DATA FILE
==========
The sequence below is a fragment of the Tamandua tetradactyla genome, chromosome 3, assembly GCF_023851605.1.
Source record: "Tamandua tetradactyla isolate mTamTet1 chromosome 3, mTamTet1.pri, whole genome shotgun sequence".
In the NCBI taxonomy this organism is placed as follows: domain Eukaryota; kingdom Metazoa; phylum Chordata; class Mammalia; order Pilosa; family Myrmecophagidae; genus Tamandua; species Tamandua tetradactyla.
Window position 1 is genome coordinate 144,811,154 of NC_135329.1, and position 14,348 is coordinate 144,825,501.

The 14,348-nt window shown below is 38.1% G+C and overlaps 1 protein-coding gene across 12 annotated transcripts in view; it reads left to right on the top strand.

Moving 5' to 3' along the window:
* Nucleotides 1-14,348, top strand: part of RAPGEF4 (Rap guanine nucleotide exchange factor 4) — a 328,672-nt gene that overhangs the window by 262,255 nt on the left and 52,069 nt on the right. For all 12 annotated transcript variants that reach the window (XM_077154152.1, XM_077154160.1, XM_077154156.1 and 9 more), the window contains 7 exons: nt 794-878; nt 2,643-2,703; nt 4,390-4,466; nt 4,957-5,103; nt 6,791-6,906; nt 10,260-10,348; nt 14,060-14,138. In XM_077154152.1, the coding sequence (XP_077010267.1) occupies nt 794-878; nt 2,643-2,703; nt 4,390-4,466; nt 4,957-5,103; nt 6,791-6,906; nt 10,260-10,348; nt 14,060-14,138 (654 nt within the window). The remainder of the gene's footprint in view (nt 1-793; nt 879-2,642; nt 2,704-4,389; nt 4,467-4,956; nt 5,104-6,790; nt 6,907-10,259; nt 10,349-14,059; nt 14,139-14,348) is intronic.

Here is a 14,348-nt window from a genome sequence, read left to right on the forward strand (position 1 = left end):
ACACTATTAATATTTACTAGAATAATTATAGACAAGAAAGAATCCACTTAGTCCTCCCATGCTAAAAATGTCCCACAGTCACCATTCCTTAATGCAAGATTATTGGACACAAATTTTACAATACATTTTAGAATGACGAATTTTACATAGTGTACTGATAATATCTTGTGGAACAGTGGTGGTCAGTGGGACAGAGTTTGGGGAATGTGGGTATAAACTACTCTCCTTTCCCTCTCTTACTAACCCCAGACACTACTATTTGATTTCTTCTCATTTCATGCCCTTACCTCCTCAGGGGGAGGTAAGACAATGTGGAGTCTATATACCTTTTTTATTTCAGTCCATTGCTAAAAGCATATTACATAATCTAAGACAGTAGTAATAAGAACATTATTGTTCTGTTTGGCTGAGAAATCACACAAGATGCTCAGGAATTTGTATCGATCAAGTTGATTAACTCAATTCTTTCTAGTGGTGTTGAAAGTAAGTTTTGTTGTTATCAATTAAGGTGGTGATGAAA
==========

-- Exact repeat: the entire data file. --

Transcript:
The sequence below is a fragment of the Tamandua tetradactyla genome, chromosome 3, assembly GCF_023851605.1.
Source record: "Tamandua tetradactyla isolate mTamTet1 chromosome 3, mTamTet1.pri, whole genome shotgun sequence".
In the NCBI taxonomy this organism is placed as follows: domain Eukaryota; kingdom Metazoa; phylum Chordata; class Mammalia; order Pilosa; family Myrmecophagidae; genus Tamandua; species Tamandua tetradactyla.
Window position 1 is genome coordinate 144,811,154 of NC_135329.1, and position 14,348 is coordinate 144,825,501.

The 14,348-nt window shown below is 38.1% G+C and overlaps 1 protein-coding gene across 12 annotated transcripts in view; it reads left to right on the top strand.

Moving 5' to 3' along the window:
* Nucleotides 1-14,348, top strand: part of RAPGEF4 (Rap guanine nucleotide exchange factor 4) — a 328,672-nt gene that overhangs the window by 262,255 nt on the left and 52,069 nt on the right. For all 12 annotated transcript variants that reach the window (XM_077154152.1, XM_077154160.1, XM_077154156.1 and 9 more), the window contains 7 exons: nt 794-878; nt 2,643-2,703; nt 4,390-4,466; nt 4,957-5,103; nt 6,791-6,906; nt 10,260-10,348; nt 14,060-14,138. In XM_077154152.1, the coding sequence (XP_077010267.1) occupies nt 794-878; nt 2,643-2,703; nt 4,390-4,466; nt 4,957-5,103; nt 6,791-6,906; nt 10,260-10,348; nt 14,060-14,138 (654 nt within the window). The remainder of the gene's footprint in view (nt 1-793; nt 879-2,642; nt 2,704-4,389; nt 4,467-4,956; nt 5,104-6,790; nt 6,907-10,259; nt 10,349-14,059; nt 14,139-14,348) is intronic.

Here is a 14,348-nt window from a genome sequence, read left to right on the forward strand (position 1 = left end):
ACACTATTAATATTTACTAGAATAATTATAGACAAGAAAGAATCCACTTAGTCCTCCCATGCTAAAAATGTCCCACAGTCACCATTCCTTAATGCAAGATTATTGGACACAAATTTTACAATACATTTTAGAATGACGAATTTTACATAGTGTACTGATAATATCTTGTGGAACAGTGGTGGTCAGTGGGACAGAGTTTGGGGAATGTGGGTATAAACTACTCTCCTTTCCCTCTCTTACTAACCCCAGACACTACTATTTGATTTCTTCTCATTTCATGCCCTTACCTCCTCAGGGGGAGGTAAGACAATGTGGAGTCTATATACCTTTTTTATTTCAGTCCATTGCTAAAAGCATATTACATAATCTAAGACAGTAGTAATAAGAACATTATTGTTCTGTTTGGCTGAGAAATCACACAAGATGCTCAGGAATTTGTATCGATCAAGTTGATTAACTCAATTCTTTCTAGTGGTGTTGAAAGTAAGTTTTGTTGTTATCAATTAAGGTGGTGATGAAA